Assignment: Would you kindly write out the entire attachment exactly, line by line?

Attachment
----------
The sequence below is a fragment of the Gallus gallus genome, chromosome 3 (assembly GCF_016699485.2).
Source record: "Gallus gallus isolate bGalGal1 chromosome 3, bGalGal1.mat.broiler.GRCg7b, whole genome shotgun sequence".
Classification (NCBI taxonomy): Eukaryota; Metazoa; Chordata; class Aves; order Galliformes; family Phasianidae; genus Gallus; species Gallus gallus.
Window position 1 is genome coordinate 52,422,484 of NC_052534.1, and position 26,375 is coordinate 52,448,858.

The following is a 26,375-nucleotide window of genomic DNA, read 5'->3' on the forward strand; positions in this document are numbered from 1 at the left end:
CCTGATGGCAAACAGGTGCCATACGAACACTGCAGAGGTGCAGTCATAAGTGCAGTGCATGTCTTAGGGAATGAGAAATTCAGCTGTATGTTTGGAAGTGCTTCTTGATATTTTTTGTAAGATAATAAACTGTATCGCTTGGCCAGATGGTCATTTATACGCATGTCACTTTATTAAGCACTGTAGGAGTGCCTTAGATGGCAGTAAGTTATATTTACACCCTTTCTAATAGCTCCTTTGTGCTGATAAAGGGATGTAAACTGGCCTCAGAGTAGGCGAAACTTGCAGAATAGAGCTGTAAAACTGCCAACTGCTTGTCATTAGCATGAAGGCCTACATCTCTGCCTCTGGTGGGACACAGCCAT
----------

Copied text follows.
The sequence below is a fragment of the Gallus gallus genome, chromosome 3 (assembly GCF_016699485.2).
Source record: "Gallus gallus isolate bGalGal1 chromosome 3, bGalGal1.mat.broiler.GRCg7b, whole genome shotgun sequence".
Classification (NCBI taxonomy): Eukaryota; Metazoa; Chordata; class Aves; order Galliformes; family Phasianidae; genus Gallus; species Gallus gallus.
Window position 1 is genome coordinate 52,422,484 of NC_052534.1, and position 26,375 is coordinate 52,448,858.

The following is a 26,375-nucleotide window of genomic DNA, read 5'->3' on the forward strand; positions in this document are numbered from 1 at the left end:
CCTGATGGCAAACAGGTGCCATACGAACACTGCAGAGGTGCAGTCATAAGTGCAGTGCATGTCTTAGGGAATGAGAAATTCAGCTGTATGTTTGGAAGTGCTTCTTGATATTTTTTGTAAGATAATAAACTGTATCGCTTGGCCAGATGGTCATTTATACGCATGTCACTTTATTAAGCACTGTAGGAGTGCCTTAGATGGCAGTAAGTTATATTTACACCCTTTCTAATAGCTCCTTTGTGCTGATAAAGGGATGTAAACTGGCCTCAGAGTAGGCGAAACTTGCAGAATAGAGCTGTAAAACTGCCAACTGCTTGTCATTAGCATGAAGGCCTACATCTCTGCCTCTGGTGGGACACAGCCAT